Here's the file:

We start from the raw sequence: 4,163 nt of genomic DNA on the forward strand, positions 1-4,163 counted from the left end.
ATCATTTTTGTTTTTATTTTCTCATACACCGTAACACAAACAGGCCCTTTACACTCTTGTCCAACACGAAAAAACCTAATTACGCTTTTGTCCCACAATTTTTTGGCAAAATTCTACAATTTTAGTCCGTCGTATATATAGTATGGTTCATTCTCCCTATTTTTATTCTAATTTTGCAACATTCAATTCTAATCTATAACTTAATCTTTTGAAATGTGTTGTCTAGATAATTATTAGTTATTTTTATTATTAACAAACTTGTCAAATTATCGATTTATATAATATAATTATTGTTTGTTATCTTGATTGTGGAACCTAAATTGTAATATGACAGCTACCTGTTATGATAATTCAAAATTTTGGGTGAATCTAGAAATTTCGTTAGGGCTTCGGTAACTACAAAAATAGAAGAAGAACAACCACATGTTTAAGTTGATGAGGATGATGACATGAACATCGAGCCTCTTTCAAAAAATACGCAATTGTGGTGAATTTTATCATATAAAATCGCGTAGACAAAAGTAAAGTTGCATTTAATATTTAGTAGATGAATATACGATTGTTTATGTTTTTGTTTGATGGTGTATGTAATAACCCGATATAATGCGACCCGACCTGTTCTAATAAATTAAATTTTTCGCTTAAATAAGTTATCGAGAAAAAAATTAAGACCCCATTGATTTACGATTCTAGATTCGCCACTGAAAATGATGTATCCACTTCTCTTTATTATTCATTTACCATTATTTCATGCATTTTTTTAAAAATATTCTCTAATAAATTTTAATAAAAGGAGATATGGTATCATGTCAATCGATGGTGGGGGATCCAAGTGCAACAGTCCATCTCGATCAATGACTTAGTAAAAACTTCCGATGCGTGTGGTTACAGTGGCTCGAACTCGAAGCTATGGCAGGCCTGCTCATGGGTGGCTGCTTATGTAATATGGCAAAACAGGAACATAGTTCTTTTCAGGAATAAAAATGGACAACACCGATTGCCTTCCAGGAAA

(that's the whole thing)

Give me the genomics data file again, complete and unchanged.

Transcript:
We start from the raw sequence: 4,163 nt of genomic DNA on the forward strand, positions 1-4,163 counted from the left end.
ATCATTTTTGTTTTTATTTTCTCATACACCGTAACACAAACAGGCCCTTTACACTCTTGTCCAACACGAAAAAACCTAATTACGCTTTTGTCCCACAATTTTTTGGCAAAATTCTACAATTTTAGTCCGTCGTATATATAGTATGGTTCATTCTCCCTATTTTTATTCTAATTTTGCAACATTCAATTCTAATCTATAACTTAATCTTTTGAAATGTGTTGTCTAGATAATTATTAGTTATTTTTATTATTAACAAACTTGTCAAATTATCGATTTATATAATATAATTATTGTTTGTTATCTTGATTGTGGAACCTAAATTGTAATATGACAGCTACCTGTTATGATAATTCAAAATTTTGGGTGAATCTAGAAATTTCGTTAGGGCTTCGGTAACTACAAAAATAGAAGAAGAACAACCACATGTTTAAGTTGATGAGGATGATGACATGAACATCGAGCCTCTTTCAAAAAATACGCAATTGTGGTGAATTTTATCATATAAAATCGCGTAGACAAAAGTAAAGTTGCATTTAATATTTAGTAGATGAATATACGATTGTTTATGTTTTTGTTTGATGGTGTATGTAATAACCCGATATAATGCGACCCGACCTGTTCTAATAAATTAAATTTTTCGCTTAAATAAGTTATCGAGAAAAAAATTAAGACCCCATTGATTTACGATTCTAGATTCGCCACTGAAAATGATGTATCCACTTCTCTTTATTATTCATTTACCATTATTTCATGCATTTTTTTAAAAATATTCTCTAATAAATTTTAATAAAAGGAGATATGGTATCATGTCAATCGATGGTGGGGGATCCAAGTGCAACAGTCCATCTCGATCAATGACTTAGTAAAAACTTCCGATGCGTGTGGTTACAGTGGCTCGAACTCGAAGCTATGGCAGGCCTGCTCATGGGTGGCTGCTTATGTAATATGGCAAAACAGGAACATAGTTCTTTTCAGGAATAAAAATGGACAACACCGATTGCCTTCCAGGAAA